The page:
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Second Station of the Cross
Jesus takes up his Cross

with Cardinal Joseph Ratzinger       
Good Friday 2005, at the Colosseum in Rome

From the Gospel according to Matthew (27:27-31):
The governor's soldiers took Jesus with them into the Praetorium and collected the whole cohort round him. Then they stripped him and made him wear a scarlet cloak, and having twisted some thorns into a crown they put this on his head and placed a reed in his right hand. To make fun of him they knelt to him saying, “Hail, King of the Jews!” And they spat on him and took the reed and struck him on the head with it. After mocking him, they stripped him of the cloak and put his own clothes on him. Then they led him away to crucify him.

Jesus, condemned as an imposter king, is mocked, but in this very mockery cruelly emerges the truth. How many times the signs of power, carried by the powerful of this world, are an insult to truth, to justice and to the dignity of man! How many times their rituals and their grand words are in truth nothing but pompous lies, a caricature of the task required by their office, that of putting themselves at the service of the good! Jesus, the one who is mocked and wears the crown of suffering, is precisely for this the true King. His sceptre is justice (cf Ps 45:7). The price of justice is suffering in this world: he, the true King, does not reign by way of violence, but by way of a love which suffers for us and with us. He takes the Cross on Himself, our cross, the weight of being men, the weight of the world. And this is how he goes before us and shows us how to find the path to true life.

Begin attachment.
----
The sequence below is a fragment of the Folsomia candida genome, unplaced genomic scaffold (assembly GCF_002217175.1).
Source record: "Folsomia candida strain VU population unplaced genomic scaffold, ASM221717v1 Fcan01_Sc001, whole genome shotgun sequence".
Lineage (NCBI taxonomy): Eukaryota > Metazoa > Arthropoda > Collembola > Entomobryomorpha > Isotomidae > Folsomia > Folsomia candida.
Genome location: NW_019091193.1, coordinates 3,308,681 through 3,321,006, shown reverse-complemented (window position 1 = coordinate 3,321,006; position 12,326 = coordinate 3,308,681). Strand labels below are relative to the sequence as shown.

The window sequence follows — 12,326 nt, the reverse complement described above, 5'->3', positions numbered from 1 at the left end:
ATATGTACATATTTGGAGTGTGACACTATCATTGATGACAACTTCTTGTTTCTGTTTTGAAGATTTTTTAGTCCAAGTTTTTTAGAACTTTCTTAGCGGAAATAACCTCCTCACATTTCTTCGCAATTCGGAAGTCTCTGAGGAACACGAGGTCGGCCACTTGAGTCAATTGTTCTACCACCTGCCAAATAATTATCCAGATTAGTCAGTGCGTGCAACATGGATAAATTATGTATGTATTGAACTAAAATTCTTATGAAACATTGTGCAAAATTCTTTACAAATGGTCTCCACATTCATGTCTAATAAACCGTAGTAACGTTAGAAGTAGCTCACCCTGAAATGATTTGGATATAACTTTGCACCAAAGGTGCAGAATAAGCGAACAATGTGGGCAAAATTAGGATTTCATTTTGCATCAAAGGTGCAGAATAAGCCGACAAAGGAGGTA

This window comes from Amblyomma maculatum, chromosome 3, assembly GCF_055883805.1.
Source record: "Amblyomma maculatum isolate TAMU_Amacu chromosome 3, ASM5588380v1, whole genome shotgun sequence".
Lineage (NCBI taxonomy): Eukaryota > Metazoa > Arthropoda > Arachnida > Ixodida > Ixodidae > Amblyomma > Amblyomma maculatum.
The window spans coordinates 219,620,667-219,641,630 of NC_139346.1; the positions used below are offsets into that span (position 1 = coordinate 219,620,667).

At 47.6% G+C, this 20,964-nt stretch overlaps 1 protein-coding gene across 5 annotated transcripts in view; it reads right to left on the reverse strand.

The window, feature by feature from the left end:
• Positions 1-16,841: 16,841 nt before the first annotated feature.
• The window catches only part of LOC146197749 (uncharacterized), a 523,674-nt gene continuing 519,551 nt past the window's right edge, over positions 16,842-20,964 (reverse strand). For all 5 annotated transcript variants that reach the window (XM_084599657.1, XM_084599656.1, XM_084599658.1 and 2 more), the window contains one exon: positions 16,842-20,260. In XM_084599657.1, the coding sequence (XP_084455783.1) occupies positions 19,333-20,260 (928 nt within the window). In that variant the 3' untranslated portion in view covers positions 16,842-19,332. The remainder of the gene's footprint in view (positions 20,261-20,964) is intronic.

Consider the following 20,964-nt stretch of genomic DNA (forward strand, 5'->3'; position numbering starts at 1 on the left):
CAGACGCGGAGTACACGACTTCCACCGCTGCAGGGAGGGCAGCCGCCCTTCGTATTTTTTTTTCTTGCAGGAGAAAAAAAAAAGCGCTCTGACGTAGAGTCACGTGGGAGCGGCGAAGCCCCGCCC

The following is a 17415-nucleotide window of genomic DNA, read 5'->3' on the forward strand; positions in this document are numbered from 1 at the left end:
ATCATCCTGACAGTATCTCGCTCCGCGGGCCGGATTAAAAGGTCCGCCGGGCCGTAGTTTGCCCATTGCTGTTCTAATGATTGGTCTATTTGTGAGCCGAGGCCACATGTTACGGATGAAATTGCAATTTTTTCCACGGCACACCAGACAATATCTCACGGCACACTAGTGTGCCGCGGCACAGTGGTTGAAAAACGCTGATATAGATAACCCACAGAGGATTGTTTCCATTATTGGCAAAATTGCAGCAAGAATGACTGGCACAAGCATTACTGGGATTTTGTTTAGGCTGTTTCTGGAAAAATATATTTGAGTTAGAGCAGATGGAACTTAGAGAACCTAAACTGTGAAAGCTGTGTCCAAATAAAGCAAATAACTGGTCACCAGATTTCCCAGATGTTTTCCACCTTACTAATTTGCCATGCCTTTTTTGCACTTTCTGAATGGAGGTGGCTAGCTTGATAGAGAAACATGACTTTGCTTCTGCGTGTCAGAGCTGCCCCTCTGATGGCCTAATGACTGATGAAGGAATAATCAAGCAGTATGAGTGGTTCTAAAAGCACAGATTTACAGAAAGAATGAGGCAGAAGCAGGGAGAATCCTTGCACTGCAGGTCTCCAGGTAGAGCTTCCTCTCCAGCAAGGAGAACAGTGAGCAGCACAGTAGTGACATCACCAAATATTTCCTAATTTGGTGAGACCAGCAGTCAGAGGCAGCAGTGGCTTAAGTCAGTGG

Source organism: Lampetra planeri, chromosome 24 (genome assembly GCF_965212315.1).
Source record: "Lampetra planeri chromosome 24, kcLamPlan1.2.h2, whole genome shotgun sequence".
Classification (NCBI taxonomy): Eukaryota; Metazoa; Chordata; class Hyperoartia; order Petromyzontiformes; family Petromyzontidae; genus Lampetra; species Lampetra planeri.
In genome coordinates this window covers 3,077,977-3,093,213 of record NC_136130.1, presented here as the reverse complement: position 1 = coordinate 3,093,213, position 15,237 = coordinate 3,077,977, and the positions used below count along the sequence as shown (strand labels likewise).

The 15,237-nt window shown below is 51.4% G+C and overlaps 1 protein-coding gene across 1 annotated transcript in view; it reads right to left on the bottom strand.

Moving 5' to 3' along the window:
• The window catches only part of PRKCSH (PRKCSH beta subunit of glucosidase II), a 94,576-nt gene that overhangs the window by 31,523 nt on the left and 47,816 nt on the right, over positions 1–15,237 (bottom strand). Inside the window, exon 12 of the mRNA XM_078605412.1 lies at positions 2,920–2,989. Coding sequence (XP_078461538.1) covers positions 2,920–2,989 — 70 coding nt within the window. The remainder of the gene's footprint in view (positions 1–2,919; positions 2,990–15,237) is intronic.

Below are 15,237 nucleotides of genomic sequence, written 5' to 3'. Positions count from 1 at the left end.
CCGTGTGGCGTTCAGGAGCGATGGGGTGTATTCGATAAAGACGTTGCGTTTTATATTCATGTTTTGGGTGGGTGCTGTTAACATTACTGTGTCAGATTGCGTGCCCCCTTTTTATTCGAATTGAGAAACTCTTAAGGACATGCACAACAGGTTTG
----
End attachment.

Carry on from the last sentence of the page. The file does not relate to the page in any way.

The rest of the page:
Lord, you let yourself be mocked and insulted. Help us not to join with those who mock those who suffer and those who are weak. Help us to recognise your face in those who are humiliated and marginalised. Help us not to be discouraged in front of the contempt of this world, when obedience to your will is ridiculed. You carried the cross and have invited us to follow you on this path (cf Mt 10:38). Help us to accept the cross, not to flee from it, not to complain and not to let our hearts be battered in front of life's hardships. Help us to travel the path of love and, by obeying its demands, to reach true joy.

Our Father ... Through her heart, his sorrow sharing, all his bitter anguish bearing, now at length the sword had passed.

Music: from 'Triduum - Contemporary Sacred Music' by David Bevan & Neil Wright.
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with Julian of Norwich      

We adore you, O Christ, and we praise you.
Because by your holy cross you have redeemed the world.